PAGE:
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Much of state’s warm-season grass pastures still drought-damaged
COLLEGE STATION -- Much of the state’s warm-season grass pastures have yet to recover from damage suffered during the 2010 drought, said a Texas A&M Agricultural Extension Service forage expert.
The recovery delay is caused by several factors, said Dr. Larry Redmon, AgriLife Extension state forage specialist, College Station. Factors include the continuing drought, cooler-than-average weather, cutbacks on fertilizer applications, and overstocking.
As of April 23, the U.S. Drought Monitor listed 92 percent of the state in one form of drought or another -- moderate, severe, extreme, or exceptional.
Producers can’t do anything about the drought, Redmon said. But if they can lower their stocking rates and improve soil fertility, they’ll improve the chances for warm-season grass recovery.
However, from his observations as he travels around the state, many producers have not done either.
“It’s spring, and it’s green out there,” he said. “But most of that green is not grass but weeds, and we have to be very careful with our stocking rates. Only a very few people are using the amount of fertilizer they should be because prices are so high. Hybrid Bermuda grasses must be fertilized or they start to weaken and other species (forbs or weeds) start moving in to take their place.”
On a positive note, warm-season grasses were not damaged by the late freezes in March and April, he said. The lack of damage was because of delayed emergence from dormancy, which was a result of the cooler-than-normal weather interrupting a warming trend.
However, some areas are better off than others, which is allowing people to cut back or quit feeding hay entirely, Redmond said.
“If you look at a little bit of East Texas, it looks pretty good,” he said. “But when you get out of deep East Texas and into the post oak savannahs, the Blackland Prairies, South Texas, West Texas, North Texas -- many of those areas are essentially unchanged from 2011.”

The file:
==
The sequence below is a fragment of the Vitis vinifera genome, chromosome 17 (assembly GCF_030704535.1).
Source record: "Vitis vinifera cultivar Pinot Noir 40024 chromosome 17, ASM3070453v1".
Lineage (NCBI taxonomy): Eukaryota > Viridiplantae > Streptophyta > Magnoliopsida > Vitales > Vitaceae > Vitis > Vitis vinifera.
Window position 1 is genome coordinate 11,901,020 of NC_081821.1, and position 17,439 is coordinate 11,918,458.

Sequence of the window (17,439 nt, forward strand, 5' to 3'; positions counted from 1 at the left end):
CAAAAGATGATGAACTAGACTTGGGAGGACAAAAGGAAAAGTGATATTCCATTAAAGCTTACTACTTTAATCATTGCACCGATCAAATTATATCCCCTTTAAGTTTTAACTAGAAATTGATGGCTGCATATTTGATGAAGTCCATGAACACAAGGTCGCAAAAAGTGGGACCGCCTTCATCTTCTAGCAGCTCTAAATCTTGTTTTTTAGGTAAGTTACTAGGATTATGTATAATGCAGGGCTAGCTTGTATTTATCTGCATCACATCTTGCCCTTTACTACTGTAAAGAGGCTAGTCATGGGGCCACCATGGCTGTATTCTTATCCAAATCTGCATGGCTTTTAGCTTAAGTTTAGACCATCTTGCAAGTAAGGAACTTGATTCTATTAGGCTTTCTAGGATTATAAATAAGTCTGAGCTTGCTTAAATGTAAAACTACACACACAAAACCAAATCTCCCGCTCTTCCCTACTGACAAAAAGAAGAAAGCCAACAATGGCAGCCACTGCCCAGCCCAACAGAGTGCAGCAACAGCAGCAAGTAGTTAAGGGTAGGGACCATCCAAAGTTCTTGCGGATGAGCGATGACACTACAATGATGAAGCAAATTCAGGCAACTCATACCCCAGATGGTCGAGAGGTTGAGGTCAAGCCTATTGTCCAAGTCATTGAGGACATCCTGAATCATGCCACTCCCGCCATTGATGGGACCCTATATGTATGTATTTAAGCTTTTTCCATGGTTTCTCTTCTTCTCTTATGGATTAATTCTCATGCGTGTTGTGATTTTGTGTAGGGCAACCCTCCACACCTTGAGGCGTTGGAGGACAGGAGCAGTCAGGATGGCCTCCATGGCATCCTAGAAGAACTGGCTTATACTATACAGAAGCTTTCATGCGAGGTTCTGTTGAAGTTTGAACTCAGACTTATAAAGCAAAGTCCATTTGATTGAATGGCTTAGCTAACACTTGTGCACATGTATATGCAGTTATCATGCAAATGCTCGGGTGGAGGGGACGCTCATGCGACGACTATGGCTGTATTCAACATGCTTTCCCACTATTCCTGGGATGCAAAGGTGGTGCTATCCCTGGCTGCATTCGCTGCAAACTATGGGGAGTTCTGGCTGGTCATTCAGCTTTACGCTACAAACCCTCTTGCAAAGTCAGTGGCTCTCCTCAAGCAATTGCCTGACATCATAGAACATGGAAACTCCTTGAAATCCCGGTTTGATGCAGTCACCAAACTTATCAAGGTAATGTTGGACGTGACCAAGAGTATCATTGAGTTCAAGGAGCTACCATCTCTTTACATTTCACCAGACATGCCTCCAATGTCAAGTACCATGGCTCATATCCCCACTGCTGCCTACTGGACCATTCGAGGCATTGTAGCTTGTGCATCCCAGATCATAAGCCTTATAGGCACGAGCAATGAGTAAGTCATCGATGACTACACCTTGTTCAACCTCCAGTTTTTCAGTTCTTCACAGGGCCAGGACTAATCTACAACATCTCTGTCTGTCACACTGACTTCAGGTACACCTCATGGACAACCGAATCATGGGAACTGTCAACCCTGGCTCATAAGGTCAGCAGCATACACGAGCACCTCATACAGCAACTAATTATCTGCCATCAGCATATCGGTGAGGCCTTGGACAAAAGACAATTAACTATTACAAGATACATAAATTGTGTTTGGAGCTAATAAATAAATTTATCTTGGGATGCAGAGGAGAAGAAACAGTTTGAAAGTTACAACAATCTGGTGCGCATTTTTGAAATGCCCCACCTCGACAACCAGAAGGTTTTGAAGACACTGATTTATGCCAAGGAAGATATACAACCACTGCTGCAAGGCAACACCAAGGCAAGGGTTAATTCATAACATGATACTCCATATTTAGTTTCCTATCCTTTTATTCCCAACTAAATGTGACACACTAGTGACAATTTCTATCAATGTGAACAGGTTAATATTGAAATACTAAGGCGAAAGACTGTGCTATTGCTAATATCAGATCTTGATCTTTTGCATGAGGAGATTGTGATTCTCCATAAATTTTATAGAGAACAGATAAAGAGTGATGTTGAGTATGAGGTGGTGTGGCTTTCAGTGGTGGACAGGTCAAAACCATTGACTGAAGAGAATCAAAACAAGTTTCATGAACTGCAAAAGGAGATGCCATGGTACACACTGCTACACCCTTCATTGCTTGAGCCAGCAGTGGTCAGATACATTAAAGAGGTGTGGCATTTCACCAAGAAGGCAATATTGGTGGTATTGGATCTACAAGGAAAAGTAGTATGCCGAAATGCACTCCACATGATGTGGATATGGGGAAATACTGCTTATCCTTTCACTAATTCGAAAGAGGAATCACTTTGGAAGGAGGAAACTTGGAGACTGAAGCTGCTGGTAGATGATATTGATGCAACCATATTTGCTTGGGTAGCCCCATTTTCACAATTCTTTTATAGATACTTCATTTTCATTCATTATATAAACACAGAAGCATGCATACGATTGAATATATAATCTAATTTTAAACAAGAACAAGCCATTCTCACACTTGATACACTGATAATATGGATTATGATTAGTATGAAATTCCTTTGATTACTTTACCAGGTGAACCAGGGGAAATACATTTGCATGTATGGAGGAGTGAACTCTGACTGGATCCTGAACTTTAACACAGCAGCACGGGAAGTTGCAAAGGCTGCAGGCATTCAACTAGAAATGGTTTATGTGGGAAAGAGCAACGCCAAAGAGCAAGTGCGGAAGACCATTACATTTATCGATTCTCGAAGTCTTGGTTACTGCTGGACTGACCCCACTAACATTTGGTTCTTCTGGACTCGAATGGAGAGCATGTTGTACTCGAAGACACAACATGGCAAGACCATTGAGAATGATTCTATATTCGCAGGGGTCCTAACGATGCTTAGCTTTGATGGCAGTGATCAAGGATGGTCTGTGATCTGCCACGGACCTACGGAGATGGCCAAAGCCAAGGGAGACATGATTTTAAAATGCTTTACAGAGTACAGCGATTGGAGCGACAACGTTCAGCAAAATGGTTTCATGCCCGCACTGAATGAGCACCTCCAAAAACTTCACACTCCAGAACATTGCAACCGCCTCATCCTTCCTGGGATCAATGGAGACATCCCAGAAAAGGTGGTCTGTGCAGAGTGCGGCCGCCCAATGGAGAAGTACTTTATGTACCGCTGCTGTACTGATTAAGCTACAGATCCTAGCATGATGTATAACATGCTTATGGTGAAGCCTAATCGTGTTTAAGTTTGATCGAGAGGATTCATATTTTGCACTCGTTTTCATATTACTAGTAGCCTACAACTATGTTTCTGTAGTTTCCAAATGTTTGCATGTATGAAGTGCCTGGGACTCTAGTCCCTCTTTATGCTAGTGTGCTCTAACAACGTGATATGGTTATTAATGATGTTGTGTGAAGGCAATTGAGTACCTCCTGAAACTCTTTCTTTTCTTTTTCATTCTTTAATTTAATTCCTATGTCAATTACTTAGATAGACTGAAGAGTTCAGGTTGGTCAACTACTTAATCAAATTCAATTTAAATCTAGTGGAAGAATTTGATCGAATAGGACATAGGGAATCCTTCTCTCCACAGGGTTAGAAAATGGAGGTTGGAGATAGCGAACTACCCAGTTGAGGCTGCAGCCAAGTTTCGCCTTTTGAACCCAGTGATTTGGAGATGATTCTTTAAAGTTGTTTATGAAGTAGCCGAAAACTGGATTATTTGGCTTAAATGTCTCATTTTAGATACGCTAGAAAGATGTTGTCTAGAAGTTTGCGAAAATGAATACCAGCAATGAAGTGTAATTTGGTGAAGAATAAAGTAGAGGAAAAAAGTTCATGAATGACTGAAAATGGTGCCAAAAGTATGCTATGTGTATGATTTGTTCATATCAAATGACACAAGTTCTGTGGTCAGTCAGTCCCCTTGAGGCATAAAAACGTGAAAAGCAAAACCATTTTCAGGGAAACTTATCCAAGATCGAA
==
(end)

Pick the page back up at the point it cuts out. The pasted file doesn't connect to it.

Even native grass pastures, which have good drought tolerance, were not spared in some areas, Redmon said.
“If you were in Central Texas, west, and south, there were a lot of those forages that were destroyed, even with their great drought tolerance,” he said. “When we start killing redberry juniper out on the plateau, you know it’s dry.”
But there is native grass seed in the soil, and with some water and the correct stocking rate they will eventually recover, Redmon said.
AgriLife Extension district reporters compiled the following summaries for the week of April 22-29: AgriLife Extension district reporters for the Southwest District, including Wilson, Gonzales, Guadalupe, and Bexar counties, reported dry conditions persisted. Corn and milo progressed under irrigation. Most cotton was in cotyledon stage (first embryonic leaves). Sunflowers were rapidly growing. Livestock producers were supplying supplemental feed and de-stocking as necessary. Rangelands will require more rain to make enough grass for the summer. Spring sheep shearing continued.
AgriLife Extension district reporters for the Coastal Bend District, including Karnes County, reporting most of the region received much-needed rain, though some counties were passed over and were still reporting severe drought conditions. Several counties reported frost, but there was no significant damage to crops. Cooler-than-normal temperatures combined with drought slowed crop development.
Robert Burns has nearly 30 years’ experience writing about agriculture and agricultural-related research. He writes about Texas AgriLife Research and Texas AgriLife Extension Service activities at the Overton Center and centers in Stephenville and Temple.
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